Coming straight to the core issue, let me begin by pointing out that in an unprecedented step, the Chief Justice of India JS Khehar on February 7, 2017 took the extreme step of deciding to initiate contempt of court proceedings against a sitting Calcutta High Court Judge CS Karnan for continuously levelling innuendos against the Madras High Court Chief Justice and other Judges. In a first, the sitting Calcutta High Court Judge CS Karnan was ordered by a seven-Judge Supreme Court Bench comprising Chief Justice of India – JS Khehar and six senior-most Judges of the Apex Court – Justices Dipak Misra, J Chelameswar, Ranjan Gogoi, Madan B Lokur, PC Ghose and Kurian Joseph to show up on February 13. He was asked to respond to a show-cause notice of contempt of court for writing letters in which he levelled corruption charges against several sitting and retired Apex Court and High Court Judges.
Since the allegations directly affect the image of the judiciary as a whole the Supreme Court took suo motu cognizance of Justice CS Karnan’s letters and conduct and has decided to slap contempt charge on a sitting High Court Judge for the first time ever.
There were times when the CJI after receiving inquiry reports against a sitting Judge, had recommended to the Parliament to initiate proceeding for the removal of the erring Judge but slapping contempt charge on a sitting High Court Judge is happening for the first time in the history of independent India. The Supreme Court Bench has also restrained Justice CS Karnan from dealing with any judicial or administrative work till further orders. “Justice CS Karnan shall forthwith refrain from handling any judicial or administrative work, as may have been assigned to him, in furtherance of the office held by him. He is also directed to return all judicial and administrative files in his possession to the Registrar General of the High Court immediately,” stated the order.
It may be recalled here that Justice CS Karnan had plunged the Madras High Court into a major crisis in 2015 by threatening contempt of court proceedings against Chief Justice Sanjay Kishan Kaul accusing him of interfering in his judicial work; and seeking a CBI probe into alleged forged educational qualification of another High Court Judge. The High Court Chief Justice Sanjay Kishan Kaul has presently been recommended by the Supreme Court collegium to be appointed as a Judge of the Apex Court. Further, Justice CS Karnan has alleged that he has been a victim of caste bias for being a Dalit.
Moreover, Justice Karnan had previously “stayed” orders of the Supreme Court to transfer him, advising the CJI not to interfere in his “jurisdiction” before relenting and accepting his transfer from Madras to Calcutta. Not just this, he had sought an explanation from the CJI over the move. He had questioned the CJI’s authority as the head of the collegium to issue transfer orders for “better administration”. The apex court had then restrained him from issuing any judicial order – suo motu or otherwise – and imposed a blanket stay on all directions issued by him after February 12, 2016, when the collegium moved to transfer him. However, he later joined Calcutta High Court when the President set a deadline.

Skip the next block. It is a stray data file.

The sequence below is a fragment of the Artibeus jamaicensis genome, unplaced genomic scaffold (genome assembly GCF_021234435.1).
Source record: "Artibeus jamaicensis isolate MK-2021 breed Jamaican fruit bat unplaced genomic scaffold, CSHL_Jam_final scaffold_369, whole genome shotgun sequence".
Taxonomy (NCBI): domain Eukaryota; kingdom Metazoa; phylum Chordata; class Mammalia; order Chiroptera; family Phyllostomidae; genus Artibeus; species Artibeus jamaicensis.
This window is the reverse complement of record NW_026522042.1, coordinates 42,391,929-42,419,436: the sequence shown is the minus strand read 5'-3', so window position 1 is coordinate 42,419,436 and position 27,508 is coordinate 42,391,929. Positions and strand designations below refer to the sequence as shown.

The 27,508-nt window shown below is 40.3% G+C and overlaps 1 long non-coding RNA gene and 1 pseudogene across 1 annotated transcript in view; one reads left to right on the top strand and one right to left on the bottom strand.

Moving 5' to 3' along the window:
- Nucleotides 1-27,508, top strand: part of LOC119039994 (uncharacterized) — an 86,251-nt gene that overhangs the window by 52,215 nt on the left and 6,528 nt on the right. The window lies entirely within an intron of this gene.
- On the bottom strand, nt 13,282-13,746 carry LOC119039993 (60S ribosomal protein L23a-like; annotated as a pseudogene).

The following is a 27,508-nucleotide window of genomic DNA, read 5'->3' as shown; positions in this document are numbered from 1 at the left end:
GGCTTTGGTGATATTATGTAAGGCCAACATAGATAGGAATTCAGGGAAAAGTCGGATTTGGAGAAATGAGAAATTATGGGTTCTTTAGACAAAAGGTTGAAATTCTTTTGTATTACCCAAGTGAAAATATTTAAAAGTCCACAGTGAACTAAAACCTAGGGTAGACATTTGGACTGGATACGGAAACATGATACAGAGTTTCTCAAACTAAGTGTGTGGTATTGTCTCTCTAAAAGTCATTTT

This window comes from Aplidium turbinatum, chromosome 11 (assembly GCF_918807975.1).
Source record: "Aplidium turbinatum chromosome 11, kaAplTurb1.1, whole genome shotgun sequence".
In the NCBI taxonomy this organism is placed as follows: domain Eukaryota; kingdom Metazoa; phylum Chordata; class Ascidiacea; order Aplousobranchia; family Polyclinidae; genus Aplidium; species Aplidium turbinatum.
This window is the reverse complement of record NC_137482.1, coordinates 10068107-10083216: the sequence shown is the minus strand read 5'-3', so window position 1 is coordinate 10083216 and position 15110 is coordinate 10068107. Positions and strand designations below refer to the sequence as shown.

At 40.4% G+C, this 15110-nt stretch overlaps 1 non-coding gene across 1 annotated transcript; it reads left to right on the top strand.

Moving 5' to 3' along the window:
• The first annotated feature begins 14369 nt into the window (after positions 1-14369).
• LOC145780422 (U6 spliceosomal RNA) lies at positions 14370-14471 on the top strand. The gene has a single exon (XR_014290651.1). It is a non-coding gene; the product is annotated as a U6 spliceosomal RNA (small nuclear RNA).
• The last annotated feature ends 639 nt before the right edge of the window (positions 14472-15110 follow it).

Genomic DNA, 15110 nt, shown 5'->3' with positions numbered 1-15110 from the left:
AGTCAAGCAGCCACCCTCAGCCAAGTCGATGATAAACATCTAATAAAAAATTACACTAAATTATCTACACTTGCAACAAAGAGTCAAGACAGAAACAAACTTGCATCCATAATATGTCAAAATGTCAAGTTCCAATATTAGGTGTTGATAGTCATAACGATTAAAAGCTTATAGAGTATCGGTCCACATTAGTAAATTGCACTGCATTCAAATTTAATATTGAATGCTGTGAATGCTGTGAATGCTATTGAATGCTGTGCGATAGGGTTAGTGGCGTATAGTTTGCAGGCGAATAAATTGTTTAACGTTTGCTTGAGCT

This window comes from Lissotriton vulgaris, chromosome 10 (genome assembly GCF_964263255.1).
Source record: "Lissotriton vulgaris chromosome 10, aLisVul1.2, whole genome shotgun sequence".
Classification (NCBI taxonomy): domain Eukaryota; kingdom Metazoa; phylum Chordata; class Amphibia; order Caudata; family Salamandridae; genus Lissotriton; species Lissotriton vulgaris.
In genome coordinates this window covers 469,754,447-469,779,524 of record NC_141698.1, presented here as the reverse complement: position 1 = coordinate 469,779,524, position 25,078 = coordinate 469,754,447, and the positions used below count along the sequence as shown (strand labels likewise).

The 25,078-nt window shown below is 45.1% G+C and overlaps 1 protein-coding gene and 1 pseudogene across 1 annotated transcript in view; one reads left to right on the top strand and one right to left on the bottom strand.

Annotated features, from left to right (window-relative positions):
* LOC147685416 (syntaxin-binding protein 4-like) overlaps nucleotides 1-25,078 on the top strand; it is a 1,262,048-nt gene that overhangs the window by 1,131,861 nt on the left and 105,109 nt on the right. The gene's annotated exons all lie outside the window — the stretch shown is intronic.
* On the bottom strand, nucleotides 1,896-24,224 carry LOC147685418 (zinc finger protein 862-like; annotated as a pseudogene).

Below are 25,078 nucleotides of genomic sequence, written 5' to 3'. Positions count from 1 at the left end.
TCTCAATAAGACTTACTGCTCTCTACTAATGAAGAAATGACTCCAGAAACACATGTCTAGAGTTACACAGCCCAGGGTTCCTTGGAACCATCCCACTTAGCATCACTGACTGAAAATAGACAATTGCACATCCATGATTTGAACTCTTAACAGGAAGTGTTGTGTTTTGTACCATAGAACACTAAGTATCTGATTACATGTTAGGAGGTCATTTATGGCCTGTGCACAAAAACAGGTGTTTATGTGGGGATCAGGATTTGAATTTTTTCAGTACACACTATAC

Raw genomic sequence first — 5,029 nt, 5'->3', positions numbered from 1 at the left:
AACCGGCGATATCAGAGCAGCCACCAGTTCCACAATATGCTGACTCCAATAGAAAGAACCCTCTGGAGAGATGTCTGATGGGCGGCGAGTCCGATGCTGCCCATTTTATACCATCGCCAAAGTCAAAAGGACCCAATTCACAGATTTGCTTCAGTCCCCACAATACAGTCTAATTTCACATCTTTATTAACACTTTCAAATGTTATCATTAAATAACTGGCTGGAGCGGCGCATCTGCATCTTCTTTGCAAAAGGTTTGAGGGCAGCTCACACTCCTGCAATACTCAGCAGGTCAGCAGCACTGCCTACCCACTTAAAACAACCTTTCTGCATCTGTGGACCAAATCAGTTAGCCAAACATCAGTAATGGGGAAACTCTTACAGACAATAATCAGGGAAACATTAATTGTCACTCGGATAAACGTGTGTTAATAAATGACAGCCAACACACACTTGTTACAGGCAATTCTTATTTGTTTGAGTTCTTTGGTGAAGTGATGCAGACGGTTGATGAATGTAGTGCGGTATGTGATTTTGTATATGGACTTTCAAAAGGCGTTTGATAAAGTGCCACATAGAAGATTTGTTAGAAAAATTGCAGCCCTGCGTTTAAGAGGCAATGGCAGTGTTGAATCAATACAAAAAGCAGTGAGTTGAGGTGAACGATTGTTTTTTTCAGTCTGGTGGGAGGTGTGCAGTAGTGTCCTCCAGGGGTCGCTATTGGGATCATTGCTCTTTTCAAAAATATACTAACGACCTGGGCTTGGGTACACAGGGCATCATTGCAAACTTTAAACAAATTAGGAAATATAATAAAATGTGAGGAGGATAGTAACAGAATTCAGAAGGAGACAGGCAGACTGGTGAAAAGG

Days later, Justice Karnan wrote a letter to the CJI and blamed his actions on “loss of mental balance due to mental frustrations” over alleged caste bias he faced in the High Court but the damage had been done which cannot be undone now!
Matters don’t end here. Recently, Justice Karnan wrote an open letter to Prime Minister Narendra Modi, urging him to take action against what he described as “high corruption at the judiciary”. In his letter dated January 23, Justice Karnan furnished “an initial list of corrupt Judges”, and named 20 Judges of the Supreme Court and High Courts. The letter made very damning allegations like “High corruption in the judiciary is still being perpetrated in an arbitrary fashion and without fear”.
It is a no-brainer that this has sent the whole judiciary in a fix as it has directly dented the unblemished image of the clean judiciary. He claimed that his allegations could be proved through “some competent agencies”. The letter contained the name of a High Court Chief Justice who is due for elevation to the Supreme Court.